The Cloud Is Just Someone Else’s Computer

Sorry to burst your bubble, but clever marketing has driven many to believe the Cloud is some magical place where there is endless power and storage, it’s the fix-all solution to our storage, backing up, and syncing needs.

It’s not, and over the years we have shifted from truly owning our data and being self-sufficient to building a reliance on cloud services.

You once bought and owned the hardware, and now you rent and pay monthly to access someone else’s.

It’s also not impenetrable,

A host of high-profile hacks in 2014, saw the release of images of ‘A-lister,’ celebrities, whilst not the fault of the cloud provider, it demonstrated that cloud service users could fall victim to hacks that involved usernames and passwords.

(if you haven’t, enable two-step verification now on all major accounts.)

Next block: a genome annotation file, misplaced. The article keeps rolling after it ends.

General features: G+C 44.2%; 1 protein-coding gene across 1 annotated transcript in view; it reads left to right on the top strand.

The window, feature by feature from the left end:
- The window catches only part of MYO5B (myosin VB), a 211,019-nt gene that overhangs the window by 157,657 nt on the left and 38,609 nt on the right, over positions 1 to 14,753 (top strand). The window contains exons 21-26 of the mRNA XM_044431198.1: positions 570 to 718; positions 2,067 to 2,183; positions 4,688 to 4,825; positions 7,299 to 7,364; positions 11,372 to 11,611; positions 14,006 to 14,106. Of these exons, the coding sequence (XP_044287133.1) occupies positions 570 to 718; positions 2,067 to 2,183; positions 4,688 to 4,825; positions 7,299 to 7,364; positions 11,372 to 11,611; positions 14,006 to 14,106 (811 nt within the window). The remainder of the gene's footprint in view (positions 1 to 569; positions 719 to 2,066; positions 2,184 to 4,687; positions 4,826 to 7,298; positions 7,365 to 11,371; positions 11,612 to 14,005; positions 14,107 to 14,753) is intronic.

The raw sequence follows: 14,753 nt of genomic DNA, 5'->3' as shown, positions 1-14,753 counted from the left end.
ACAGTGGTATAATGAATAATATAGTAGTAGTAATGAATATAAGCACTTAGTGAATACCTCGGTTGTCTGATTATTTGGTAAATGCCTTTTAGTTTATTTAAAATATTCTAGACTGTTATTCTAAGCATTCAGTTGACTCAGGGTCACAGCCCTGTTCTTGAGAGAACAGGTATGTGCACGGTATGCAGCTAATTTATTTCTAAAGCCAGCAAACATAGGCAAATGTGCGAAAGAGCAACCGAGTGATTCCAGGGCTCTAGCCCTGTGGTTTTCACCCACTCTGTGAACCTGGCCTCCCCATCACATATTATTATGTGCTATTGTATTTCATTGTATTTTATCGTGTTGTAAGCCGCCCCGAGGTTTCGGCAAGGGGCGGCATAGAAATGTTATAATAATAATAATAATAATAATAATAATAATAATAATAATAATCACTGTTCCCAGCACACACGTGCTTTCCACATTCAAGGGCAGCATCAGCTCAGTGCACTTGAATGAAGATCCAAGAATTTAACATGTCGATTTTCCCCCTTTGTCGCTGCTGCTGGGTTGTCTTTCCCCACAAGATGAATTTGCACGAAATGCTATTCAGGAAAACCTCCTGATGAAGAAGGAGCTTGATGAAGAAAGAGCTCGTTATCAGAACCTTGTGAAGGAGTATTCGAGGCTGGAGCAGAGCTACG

So Where Is The Cloud Anyway?

The term ‘Cloud,’ represents services hosted by other companies in large data centers, which are specialized facilities for high-density computing.

These places have large virtualised and clustered computing environments, engineered for high availability.

These facilities have battery and generator power feeding buildings, redundant power systems, cooling systems, security and fire suppression systems installed. These buildings are designed to keep computers running and connected indefinitely.

This ensures the cloud is always available to you, whenever, wherever.

The Cloud Does Have It’s Benefits

For the home user, grandma, and everyone else in between.

  • the cloud can be a set-and-forget experience, especially for backing up files and photos.
  • can offer an extra layer of protection as the files are stored off-site.